||TAMARA KAFTALOVICH, Guest Blogger
I’ve been to many countries around the world, but nothing could prepare me for the contrast I was about to see in Mumbai. I say contrast because of two extremes — the tall, modern skyscrapers, BMWs and businessmen roaming the streets, to extremely poor people hanging out by the railroad tracks, begging for money, performing any job they can and eating whatever they can find. Sure, there is definitely a middle-class, a very large one in fact, but given Mumbai’s large population, it was a lot easier to see the clear division of social classes.
Banganga Tank, Mumbai. Photo by Tamara Kaftalovich
Duncan, our Sleeping Children Around the World (SCAW) team leader, arranged for us to spend the first two days of our trip touring Mumbai with Amin Sheikh, a local tour guide he’s worked with quite few times.
Amin grew up in the slums of Mumbai. He left home when he was young, after being beaten several times by his stepfather. He then lived a tortured life on the streets, falling victim to prostitution, hunger and abandonment.
One day, he was approached by a nun and brought to a nearby orphanage called Snehasadan where he turned into the most optimistic and kindest 30-year-old man I’ve ever met. He now lives with his mother, sister and 13-year-old niece, and prides himself on his car — for without it, he wouldn’t be able to take people like me on tours of his city, which he is so proud of and humbled by.
And let me say, he was the best tour guide ever! In less than six hours, we did more than I could have imagined. First, we visited the home Gandhi grew up in. It has since turned into a museum (no admission fee required), and the third floor is home to a room filled with small puppet displays depicting Gandhi’s life and historical moments in time related to freedom and liberation.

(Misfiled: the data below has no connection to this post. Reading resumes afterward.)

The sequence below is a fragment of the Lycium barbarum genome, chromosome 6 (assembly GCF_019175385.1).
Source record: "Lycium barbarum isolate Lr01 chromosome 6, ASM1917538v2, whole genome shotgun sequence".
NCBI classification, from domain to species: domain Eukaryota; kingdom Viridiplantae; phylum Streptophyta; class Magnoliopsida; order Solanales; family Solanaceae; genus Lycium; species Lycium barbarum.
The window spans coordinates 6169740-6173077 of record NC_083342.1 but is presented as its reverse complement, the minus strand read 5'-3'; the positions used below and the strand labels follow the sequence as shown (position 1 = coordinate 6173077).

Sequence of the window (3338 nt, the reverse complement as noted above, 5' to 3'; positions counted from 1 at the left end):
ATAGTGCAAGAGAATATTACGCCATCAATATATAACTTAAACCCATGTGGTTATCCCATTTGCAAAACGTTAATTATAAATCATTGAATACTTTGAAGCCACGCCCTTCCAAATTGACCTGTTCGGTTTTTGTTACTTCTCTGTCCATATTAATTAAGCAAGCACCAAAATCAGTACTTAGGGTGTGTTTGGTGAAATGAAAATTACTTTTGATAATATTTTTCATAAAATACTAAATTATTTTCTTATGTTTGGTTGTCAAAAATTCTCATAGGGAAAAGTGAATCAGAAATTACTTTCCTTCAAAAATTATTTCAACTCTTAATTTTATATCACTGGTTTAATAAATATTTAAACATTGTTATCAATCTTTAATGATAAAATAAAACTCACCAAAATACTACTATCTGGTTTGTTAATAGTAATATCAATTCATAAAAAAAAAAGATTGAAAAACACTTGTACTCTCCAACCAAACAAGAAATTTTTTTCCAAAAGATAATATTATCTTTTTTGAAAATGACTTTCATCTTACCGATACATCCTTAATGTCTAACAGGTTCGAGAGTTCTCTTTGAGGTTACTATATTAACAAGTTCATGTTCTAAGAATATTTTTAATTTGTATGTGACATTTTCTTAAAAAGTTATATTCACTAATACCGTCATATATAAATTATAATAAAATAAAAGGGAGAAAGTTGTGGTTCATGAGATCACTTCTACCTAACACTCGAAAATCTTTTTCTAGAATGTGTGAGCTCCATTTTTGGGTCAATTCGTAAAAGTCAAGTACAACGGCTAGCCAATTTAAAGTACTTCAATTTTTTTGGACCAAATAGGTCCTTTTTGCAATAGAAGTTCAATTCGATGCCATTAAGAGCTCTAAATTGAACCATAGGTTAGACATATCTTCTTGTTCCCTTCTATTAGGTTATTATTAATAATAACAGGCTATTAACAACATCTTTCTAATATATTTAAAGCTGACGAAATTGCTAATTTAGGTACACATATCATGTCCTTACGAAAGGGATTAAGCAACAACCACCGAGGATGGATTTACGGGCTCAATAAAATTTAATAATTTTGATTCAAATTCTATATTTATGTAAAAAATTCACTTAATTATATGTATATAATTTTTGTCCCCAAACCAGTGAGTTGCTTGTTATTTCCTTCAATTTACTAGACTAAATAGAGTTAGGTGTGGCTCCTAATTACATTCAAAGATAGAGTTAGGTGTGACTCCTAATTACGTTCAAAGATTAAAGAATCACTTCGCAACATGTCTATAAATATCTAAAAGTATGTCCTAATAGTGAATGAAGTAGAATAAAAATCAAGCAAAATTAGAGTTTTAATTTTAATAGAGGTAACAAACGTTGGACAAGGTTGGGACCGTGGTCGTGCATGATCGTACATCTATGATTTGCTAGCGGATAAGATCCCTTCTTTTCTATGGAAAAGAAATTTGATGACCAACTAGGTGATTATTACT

Amin Sheikh. Photo by Tamara Kaftalovich
Coincidentally, one of Mumbai’s annual art festivals, Kala Ghoda, was in town and we spent some time browsing local artists’ work. It was a great way to see some of Mumbai’s cosmopolitan flare, straight from the artists themselves.
Amin also took us on a walking tour of the slums. We started off at the Banganga Tank — filthy, but considered holy water where people go to worship the dead — and finished off at Dhobi Ghats, an open air laundry facility where people hand-wash hundreds of pieces of clothing and linens each day.
In addition to making a quick stop to see the Taj Hotel and Gateway of India, we capped the day off with a delicious late lunch at the bustling Leopold’s — a bit of a tourist attraction, but the food was pretty tasty. We couldn’t have asked for a better day!
Oh, and a word to the wise: Never take your eyes off the people you are traveling with while walking along the very busy streets of Mumbai. As we left the restaurant, I turned my head for a moment, and when I turned back, my group was gone. I started walking one way, thinking I would catch up to them, but they were nowhere in sight. Luckily, I turned around and there they were, on the opposite side of the street. Phew! Because if they weren’t, I could have gotten myself into a little bit of a situation…
Date Added: February 14, 2011 | Comments (0)
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